240 to 1,000 One case found by the Atlanta Legal Aid Society showed where a borrower paid $1,550 on an original loan of $76 before the debt was finally liquidated. The loan shark does not hesitate to enforce wage claims by garnishment proceedings against the borrower. Often times a borrower must meet a doctor's bill for his wife's operation, or sickness, and is pressed by other debts. He sees advertisements which read “Money Loaned and no questions asked." He wants to borrow $50. The lender, or salary buyer, is glad to let him have the money but insists that he does not make loans. If the borrower reads the printed form handed him carefully and understands it, which he probably does not, he will discover that by signing it he agrees to sell the lender $55 of his next semimonthly wages. for $50. This is at the rate of 240 percent per annum.

Usually a tragic train of further borrowing follows to cover the original loan from the same, and often other lenders, until the victim is harried and distressed beyond endurance.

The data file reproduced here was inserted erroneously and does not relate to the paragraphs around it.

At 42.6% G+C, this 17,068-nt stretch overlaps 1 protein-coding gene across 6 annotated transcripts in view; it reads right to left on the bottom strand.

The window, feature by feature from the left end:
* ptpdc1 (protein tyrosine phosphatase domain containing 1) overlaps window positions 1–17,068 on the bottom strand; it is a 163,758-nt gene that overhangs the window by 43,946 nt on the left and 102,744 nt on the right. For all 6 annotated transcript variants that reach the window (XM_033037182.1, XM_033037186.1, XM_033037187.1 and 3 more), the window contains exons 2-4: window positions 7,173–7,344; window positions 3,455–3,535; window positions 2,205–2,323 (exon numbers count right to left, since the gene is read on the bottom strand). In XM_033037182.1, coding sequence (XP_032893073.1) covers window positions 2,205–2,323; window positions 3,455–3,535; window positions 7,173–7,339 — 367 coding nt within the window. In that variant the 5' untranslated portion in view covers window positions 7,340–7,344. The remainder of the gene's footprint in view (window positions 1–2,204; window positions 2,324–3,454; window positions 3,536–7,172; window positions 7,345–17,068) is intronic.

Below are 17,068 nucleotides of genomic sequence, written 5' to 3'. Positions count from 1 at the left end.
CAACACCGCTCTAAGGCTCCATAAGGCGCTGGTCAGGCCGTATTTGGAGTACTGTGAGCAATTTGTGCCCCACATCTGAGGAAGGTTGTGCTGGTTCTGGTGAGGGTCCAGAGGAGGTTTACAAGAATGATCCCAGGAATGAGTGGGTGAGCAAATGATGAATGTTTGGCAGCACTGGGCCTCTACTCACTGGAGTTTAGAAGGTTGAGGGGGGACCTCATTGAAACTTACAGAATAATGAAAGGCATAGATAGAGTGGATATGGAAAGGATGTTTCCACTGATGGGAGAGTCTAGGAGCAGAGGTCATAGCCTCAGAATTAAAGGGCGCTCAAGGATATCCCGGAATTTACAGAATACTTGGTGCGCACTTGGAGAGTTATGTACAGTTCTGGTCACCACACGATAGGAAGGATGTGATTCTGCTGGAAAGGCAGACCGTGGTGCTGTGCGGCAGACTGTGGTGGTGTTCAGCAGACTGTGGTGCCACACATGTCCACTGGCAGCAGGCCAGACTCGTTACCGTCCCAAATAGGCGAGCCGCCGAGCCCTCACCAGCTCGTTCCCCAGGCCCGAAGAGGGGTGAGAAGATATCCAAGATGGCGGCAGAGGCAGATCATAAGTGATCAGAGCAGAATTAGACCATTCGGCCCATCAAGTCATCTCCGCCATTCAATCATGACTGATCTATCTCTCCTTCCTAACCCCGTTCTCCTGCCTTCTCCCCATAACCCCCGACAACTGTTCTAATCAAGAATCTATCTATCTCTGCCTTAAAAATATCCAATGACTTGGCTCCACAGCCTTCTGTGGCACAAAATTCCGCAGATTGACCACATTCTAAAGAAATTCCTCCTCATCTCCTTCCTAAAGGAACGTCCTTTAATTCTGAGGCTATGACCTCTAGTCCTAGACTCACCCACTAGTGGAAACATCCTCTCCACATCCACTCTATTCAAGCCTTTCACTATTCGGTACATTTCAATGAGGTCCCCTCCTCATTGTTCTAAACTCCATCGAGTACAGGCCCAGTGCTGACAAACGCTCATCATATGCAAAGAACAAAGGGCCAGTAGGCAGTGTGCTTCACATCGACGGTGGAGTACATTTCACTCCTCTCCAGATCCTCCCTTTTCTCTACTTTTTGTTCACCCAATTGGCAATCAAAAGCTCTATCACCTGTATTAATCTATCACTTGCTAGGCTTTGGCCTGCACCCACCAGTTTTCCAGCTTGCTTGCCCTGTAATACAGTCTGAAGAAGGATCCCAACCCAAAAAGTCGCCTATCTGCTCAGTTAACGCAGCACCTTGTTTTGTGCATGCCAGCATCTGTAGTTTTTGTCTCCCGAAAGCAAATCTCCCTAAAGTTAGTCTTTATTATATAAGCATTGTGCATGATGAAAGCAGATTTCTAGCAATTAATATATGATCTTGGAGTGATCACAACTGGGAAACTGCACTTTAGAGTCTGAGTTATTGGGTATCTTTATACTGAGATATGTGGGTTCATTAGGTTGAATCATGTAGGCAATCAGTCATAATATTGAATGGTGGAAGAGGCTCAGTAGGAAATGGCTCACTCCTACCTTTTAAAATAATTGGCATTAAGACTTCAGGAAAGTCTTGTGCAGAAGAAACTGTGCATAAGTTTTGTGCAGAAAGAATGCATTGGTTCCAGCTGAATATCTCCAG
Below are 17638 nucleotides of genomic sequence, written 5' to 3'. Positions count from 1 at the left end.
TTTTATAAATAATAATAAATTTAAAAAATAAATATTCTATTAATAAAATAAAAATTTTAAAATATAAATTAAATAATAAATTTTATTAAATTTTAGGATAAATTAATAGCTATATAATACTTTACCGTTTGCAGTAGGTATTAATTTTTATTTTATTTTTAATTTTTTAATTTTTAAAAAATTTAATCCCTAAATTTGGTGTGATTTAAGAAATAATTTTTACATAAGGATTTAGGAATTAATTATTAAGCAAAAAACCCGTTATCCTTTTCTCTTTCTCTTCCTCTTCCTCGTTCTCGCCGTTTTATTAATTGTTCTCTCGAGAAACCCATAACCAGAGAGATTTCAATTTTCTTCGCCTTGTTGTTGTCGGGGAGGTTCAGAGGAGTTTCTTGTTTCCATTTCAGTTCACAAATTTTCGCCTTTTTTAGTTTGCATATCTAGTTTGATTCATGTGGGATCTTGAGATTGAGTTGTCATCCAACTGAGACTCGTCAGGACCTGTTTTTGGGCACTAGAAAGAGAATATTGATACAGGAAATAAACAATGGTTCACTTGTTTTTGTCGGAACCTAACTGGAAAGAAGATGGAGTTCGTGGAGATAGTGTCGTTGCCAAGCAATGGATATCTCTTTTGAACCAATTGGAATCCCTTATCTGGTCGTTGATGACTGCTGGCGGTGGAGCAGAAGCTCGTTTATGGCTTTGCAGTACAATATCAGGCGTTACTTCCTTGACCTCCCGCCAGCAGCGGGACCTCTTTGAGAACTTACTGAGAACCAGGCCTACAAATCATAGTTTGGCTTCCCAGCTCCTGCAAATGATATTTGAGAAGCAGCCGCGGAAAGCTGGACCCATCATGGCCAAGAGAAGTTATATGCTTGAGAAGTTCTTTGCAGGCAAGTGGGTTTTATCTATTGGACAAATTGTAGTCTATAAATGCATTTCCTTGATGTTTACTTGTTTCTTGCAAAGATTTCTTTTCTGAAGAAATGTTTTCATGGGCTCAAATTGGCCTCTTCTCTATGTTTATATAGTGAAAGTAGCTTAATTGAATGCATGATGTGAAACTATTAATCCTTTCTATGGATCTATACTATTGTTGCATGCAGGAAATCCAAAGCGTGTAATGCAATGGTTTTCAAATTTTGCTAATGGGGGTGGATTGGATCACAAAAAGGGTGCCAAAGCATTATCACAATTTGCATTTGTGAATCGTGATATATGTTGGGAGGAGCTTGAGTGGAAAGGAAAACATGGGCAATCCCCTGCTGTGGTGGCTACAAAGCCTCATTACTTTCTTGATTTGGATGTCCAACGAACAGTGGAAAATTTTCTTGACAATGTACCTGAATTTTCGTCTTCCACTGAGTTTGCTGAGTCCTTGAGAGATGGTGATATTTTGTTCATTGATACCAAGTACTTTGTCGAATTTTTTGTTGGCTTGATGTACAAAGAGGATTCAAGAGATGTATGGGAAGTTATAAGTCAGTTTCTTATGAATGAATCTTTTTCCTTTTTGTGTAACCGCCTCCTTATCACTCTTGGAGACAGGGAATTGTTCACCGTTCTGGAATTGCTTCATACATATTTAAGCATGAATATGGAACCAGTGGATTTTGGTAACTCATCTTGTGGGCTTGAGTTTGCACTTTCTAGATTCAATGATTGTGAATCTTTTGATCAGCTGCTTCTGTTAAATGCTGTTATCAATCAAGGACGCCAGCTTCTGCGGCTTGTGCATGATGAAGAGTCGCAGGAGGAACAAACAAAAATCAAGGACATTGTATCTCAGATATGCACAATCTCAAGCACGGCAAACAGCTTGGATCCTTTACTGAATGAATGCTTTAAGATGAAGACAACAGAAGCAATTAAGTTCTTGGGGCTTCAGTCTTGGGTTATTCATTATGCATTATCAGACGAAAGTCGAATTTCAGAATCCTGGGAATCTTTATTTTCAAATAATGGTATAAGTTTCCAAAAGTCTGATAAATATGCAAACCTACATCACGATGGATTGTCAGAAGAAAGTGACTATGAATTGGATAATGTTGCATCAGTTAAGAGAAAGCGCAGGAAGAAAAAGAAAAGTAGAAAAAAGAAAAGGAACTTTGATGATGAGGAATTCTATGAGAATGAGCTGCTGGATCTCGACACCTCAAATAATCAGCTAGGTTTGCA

The uniform small-loan law sponsored by the Russell Sage Foundation permits a charge of 34 percent per month, or 42 percent a

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year, on unpaid balances on loans up to $300. This law is in force in about 25 States, but in some States in the past 2 or 3 years reductions have been made by the legislatures.

I personally have prosecuted some cases in Massachusetts, and have defended cases of borrowers. I have news items here to substantiate the fact that these unlicensed lenders and loan sharks gouge the public.

There is a great deal of confusion and wide difference of opinion as to what a fair rate for small loans shall be, as indicated by the following: